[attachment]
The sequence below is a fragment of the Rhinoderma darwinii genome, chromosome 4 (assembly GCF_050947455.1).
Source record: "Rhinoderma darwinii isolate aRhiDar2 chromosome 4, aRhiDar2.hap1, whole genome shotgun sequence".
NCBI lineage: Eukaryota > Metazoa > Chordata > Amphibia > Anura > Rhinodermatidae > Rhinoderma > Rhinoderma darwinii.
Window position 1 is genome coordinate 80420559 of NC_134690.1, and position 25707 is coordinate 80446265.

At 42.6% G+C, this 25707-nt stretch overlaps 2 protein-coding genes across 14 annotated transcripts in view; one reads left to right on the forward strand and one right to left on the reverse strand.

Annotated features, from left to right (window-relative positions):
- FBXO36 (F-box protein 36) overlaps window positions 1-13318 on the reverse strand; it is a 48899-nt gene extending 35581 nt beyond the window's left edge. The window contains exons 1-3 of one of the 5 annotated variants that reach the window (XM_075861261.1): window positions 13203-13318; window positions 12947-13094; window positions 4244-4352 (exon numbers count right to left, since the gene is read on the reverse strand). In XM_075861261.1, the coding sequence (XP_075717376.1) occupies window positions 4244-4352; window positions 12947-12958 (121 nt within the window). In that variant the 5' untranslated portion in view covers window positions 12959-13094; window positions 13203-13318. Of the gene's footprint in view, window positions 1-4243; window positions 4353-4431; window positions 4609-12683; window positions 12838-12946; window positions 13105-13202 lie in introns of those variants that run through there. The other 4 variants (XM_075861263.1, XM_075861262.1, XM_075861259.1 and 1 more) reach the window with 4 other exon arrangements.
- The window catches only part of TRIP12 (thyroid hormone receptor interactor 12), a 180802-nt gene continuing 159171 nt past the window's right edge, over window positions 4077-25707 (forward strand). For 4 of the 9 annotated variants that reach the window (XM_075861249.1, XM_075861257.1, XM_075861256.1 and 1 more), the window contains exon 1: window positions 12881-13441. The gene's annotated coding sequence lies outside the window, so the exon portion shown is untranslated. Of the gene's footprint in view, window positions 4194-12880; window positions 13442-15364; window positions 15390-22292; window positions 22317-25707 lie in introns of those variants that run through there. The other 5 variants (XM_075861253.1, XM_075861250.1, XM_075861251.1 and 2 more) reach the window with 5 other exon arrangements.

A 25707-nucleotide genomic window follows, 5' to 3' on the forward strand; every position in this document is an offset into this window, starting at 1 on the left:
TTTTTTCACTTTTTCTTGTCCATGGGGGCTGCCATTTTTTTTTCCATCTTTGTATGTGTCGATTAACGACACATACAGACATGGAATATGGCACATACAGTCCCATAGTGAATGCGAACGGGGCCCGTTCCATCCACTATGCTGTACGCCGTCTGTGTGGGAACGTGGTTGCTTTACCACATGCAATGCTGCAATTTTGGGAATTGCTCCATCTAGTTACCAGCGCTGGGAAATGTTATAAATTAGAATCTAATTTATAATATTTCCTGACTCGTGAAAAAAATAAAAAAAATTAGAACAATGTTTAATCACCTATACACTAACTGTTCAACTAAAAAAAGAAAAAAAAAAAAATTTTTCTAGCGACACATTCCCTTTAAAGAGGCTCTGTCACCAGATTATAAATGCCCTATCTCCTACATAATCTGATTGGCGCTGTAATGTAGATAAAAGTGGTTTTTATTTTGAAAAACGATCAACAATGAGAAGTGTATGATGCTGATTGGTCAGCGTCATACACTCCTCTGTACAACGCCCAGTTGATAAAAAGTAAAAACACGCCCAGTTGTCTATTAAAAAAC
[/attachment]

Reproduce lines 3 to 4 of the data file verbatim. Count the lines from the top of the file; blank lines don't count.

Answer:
NCBI lineage: Eukaryota > Metazoa > Chordata > Amphibia > Anura > Rhinodermatidae > Rhinoderma > Rhinoderma darwinii.
Window position 1 is genome coordinate 80420559 of NC_134690.1, and position 25707 is coordinate 80446265.